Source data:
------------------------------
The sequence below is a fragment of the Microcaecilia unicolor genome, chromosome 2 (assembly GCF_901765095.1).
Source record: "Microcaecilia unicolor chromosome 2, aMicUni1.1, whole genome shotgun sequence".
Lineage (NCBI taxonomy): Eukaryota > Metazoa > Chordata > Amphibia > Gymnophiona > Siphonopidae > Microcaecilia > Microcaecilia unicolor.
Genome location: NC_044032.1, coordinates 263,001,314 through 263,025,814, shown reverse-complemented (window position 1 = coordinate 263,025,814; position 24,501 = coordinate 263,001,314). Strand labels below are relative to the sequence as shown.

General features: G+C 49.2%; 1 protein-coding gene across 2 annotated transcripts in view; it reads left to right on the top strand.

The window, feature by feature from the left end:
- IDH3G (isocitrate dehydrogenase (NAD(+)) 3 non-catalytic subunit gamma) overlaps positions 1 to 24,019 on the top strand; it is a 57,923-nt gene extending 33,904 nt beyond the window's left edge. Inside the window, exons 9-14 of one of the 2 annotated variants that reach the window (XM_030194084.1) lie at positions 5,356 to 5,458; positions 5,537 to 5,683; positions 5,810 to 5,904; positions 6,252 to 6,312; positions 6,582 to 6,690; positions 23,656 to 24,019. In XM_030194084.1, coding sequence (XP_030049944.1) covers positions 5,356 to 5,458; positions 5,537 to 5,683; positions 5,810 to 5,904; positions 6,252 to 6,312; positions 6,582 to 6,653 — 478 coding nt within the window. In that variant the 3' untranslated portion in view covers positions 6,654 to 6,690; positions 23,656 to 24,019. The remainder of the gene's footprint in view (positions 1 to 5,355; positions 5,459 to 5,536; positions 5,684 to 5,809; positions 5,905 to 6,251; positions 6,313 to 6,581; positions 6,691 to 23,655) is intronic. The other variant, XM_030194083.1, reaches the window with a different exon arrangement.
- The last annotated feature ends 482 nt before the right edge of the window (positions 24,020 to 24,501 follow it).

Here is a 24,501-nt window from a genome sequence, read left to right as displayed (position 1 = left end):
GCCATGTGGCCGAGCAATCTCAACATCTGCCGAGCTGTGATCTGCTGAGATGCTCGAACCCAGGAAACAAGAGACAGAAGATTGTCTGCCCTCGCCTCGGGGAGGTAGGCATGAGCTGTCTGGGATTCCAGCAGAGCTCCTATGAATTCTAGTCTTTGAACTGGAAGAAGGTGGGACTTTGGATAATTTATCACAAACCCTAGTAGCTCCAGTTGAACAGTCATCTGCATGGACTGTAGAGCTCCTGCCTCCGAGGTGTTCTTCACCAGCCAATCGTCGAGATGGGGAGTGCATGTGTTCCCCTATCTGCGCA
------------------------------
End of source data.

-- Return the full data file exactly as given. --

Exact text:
The sequence below is a fragment of the Microcaecilia unicolor genome, chromosome 2 (assembly GCF_901765095.1).
Source record: "Microcaecilia unicolor chromosome 2, aMicUni1.1, whole genome shotgun sequence".
Lineage (NCBI taxonomy): Eukaryota > Metazoa > Chordata > Amphibia > Gymnophiona > Siphonopidae > Microcaecilia > Microcaecilia unicolor.
Genome location: NC_044032.1, coordinates 263,001,314 through 263,025,814, shown reverse-complemented (window position 1 = coordinate 263,025,814; position 24,501 = coordinate 263,001,314). Strand labels below are relative to the sequence as shown.

General features: G+C 49.2%; 1 protein-coding gene across 2 annotated transcripts in view; it reads left to right on the top strand.

The window, feature by feature from the left end:
- IDH3G (isocitrate dehydrogenase (NAD(+)) 3 non-catalytic subunit gamma) overlaps positions 1 to 24,019 on the top strand; it is a 57,923-nt gene extending 33,904 nt beyond the window's left edge. Inside the window, exons 9-14 of one of the 2 annotated variants that reach the window (XM_030194084.1) lie at positions 5,356 to 5,458; positions 5,537 to 5,683; positions 5,810 to 5,904; positions 6,252 to 6,312; positions 6,582 to 6,690; positions 23,656 to 24,019. In XM_030194084.1, coding sequence (XP_030049944.1) covers positions 5,356 to 5,458; positions 5,537 to 5,683; positions 5,810 to 5,904; positions 6,252 to 6,312; positions 6,582 to 6,653 — 478 coding nt within the window. In that variant the 3' untranslated portion in view covers positions 6,654 to 6,690; positions 23,656 to 24,019. The remainder of the gene's footprint in view (positions 1 to 5,355; positions 5,459 to 5,536; positions 5,684 to 5,809; positions 5,905 to 6,251; positions 6,313 to 6,581; positions 6,691 to 23,655) is intronic. The other variant, XM_030194083.1, reaches the window with a different exon arrangement.
- The last annotated feature ends 482 nt before the right edge of the window (positions 24,020 to 24,501 follow it).

Here is a 24,501-nt window from a genome sequence, read left to right as displayed (position 1 = left end):
GCCATGTGGCCGAGCAATCTCAACATCTGCCGAGCTGTGATCTGCTGAGATGCTCGAACCCAGGAAACAAGAGACAGAAGATTGTCTGCCCTCGCCTCGGGGAGGTAGGCATGAGCTGTCTGGGATTCCAGCAGAGCTCCTATGAATTCTAGTCTTTGAACTGGAAGAAGGTGGGACTTTGGATAATTTATCACAAACCCTAGTAGCTCCAGTTGAACAGTCATCTGCATGGACTGTAGAGCTCCTGCCTCCGAGGTGTTCTTCACCAGCCAATCGTCGAGATGGGGAGTGCATGTGTTCCCCTATCTGCGCA